Multi-billionaire Warren Buffet, one of those who opposes the abolishment of the estate tax, recently stated that he wants to pay more taxes.
Buffet is worth an estimated $52 billion and claimed in a British newspaper story that he pays less taxes than any of his staff—including his receptionist.
This is according to an “informal survey” Buffet took of his staff and revealed on NBC. Buffet claims that the survey of 15 of his 18 staff members revealed that he paid a 17.7% payroll and income tax while his staff averaged 32.9%.
Far be it from me to second-guess a sage investor, but I find it a little hard to believe. Is Buffet being truthful, not being truthful or simply neglecting to disclose all the facts? Or is the “survey” subjective and riddled with errors and misinformation?
They say the survey was done at his office in England, and the Brits generally have a higher tax rate than what we have here in America. How else does a country finance socialized medicine?
Buffet said: “There wasn’t anyone in the office, from the receptionist up, who paid as low a tax rate and I have no tax planning; I don’t have an accountant or use tax shelters. I just follow what the US Congress tells me to do.”
No accountants and no tax shelters? Yeah, right. I find those extremely difficult to believe, especially that a multi-billionaire with countless savings, investments, and so on would do everything himself instead of having a team of hand-picked accountants do it for him.
If Buffett wishes to pay more in taxes, fine. I am amazed in his faith in our government, especially with its startling propensity to waste billions of tax dollars annually in pork barrel spending.
In the article, the U.S. Chamber of Commerce responded to Buffett’s claims, saying that the top 1% of U.S. earners (including Buffett) accounted for 39% of American tax revenue and that the highest-earning 25% accounted for 86%. The COC’s chief economist Martin Regalia had this to say: “Mr. Buffett has made an awful lot of money and if he wants to pay more taxes, I think that’s fine. But I think he should get his facts straight…There’s no question in my mind: if you were to impose [the Democrats’] tax increases, you would see the US go into a recession.”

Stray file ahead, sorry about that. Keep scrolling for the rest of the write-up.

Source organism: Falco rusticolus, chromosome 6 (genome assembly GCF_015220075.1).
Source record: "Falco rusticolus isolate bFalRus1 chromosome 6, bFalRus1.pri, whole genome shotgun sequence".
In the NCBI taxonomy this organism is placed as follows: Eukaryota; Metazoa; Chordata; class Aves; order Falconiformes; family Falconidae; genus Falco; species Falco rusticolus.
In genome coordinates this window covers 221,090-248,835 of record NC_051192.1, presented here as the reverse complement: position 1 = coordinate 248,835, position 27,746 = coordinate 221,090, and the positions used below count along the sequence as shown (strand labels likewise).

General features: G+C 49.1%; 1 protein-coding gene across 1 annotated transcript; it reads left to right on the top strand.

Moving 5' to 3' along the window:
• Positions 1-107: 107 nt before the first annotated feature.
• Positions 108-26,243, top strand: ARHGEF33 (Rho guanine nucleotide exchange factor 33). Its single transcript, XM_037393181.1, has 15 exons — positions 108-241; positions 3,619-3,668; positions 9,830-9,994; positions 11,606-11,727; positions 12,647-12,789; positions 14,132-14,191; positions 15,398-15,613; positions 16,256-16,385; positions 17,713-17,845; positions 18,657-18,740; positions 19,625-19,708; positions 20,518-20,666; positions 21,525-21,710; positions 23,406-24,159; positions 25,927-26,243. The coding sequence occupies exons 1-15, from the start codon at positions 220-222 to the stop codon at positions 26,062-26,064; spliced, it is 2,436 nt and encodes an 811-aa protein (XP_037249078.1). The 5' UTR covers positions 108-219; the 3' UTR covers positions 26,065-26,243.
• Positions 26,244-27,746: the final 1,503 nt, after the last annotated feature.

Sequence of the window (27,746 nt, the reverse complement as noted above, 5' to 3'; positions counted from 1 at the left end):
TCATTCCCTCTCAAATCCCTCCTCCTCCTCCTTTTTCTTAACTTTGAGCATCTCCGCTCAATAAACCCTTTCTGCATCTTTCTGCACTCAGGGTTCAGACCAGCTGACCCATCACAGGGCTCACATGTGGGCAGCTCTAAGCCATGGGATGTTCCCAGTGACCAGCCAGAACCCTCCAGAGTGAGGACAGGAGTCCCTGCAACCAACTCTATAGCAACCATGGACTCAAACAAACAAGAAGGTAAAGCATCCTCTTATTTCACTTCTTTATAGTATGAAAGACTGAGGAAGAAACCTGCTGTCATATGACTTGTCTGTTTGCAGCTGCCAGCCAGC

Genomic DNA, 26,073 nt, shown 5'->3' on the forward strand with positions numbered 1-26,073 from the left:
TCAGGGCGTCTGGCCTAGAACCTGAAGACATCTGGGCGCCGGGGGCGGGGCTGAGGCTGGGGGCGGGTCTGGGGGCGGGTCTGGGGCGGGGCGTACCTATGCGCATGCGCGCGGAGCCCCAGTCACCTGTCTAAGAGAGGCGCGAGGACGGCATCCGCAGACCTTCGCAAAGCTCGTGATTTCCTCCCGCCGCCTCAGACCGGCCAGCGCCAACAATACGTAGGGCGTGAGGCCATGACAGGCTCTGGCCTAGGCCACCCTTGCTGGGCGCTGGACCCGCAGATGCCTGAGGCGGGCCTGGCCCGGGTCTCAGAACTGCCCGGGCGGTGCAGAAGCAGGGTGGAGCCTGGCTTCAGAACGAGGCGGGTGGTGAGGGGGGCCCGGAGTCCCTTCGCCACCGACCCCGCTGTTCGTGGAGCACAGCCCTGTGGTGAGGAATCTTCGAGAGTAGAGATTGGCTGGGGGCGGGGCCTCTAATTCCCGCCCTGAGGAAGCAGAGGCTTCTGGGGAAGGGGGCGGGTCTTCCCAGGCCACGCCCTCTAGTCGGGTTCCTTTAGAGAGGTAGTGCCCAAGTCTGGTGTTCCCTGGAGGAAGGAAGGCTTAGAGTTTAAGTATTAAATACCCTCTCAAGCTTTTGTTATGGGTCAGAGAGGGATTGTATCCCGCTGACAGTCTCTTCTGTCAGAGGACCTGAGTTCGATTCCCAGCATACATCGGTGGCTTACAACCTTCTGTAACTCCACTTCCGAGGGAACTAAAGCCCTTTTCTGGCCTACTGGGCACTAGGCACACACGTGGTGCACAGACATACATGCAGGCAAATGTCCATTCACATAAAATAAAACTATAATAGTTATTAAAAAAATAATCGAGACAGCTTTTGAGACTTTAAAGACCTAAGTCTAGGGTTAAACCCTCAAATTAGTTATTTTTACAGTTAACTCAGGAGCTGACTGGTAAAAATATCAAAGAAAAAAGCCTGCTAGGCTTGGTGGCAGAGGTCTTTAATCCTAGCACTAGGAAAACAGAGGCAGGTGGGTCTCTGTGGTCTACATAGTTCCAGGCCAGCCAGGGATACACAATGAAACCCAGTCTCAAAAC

Saw IV, as was Saw III, was not screened for critics. Generally, this is said to be a bad sign for a movie, although Dead Silence (which I thought was a great film) wasn’t screened for critics, either. By not being screened for critics, those who reviewed the film had to buy a ticket just like everyone else.
So, what have some of the reviews been? According to the Internet Movie Database, not very good:
Kyle Smith of the New York Post: “The franchise is getting long in the tooth.” Smith added the movie could instead be called “Saw It Be-IV.”
Elizabeth Weitzman of the New York Daily News: “If an hour and a half of so-called ‘torture porn’ sounds like fun, you’ll find Saw IV situated somewhere between the first in the cycle (a solid original with plenty of energy in it) and the last (a gasping copycat willing to do anything to stay alive).”
Scott Schueller of the Chicago Tribune: “If you like your films disgusting, deplorable and demoralizing rather than smart, scary and suspenseful, go ahead and feed the coffers of Saw IV’s makers. If you don’t, please don’t give the studio a reason to make Saw V. Please.”
Considering my disappointment with the third film, I can understand the critics’ criticism—to an extent. Still, my experience has been that some of the best movies I’ve ever seen (such as The Butterfly Effect) have been ridiculed by most critics while some of the worst movies I’ve ever seen (such as the hopelessly-overrated Malcolm X, Clerks and Mallrats) have received heaps of praise. Tom Clancy once said that critics are those who can’t do something and are bitter at those who can do something. If I do see Saw IV, it’ll be because James Wan is involved in the project; I consider Wan to be the M. Night Shyamalan of horror films in that the ending often is a complete surprise. Still, I hope they stop soon since movies tend to get ridiculous after the fourth or fifth sequel (and sometimes after the second or third).
I also remember that critics fell all over Knocked Up, which I got to watch a few excerpts of about a month ago. The film was a vile, unrealistic waste of celluloid. There was even a deleted scene where a man graphically complains about a lack of male sexual situations in movies like Brokeback Mountain.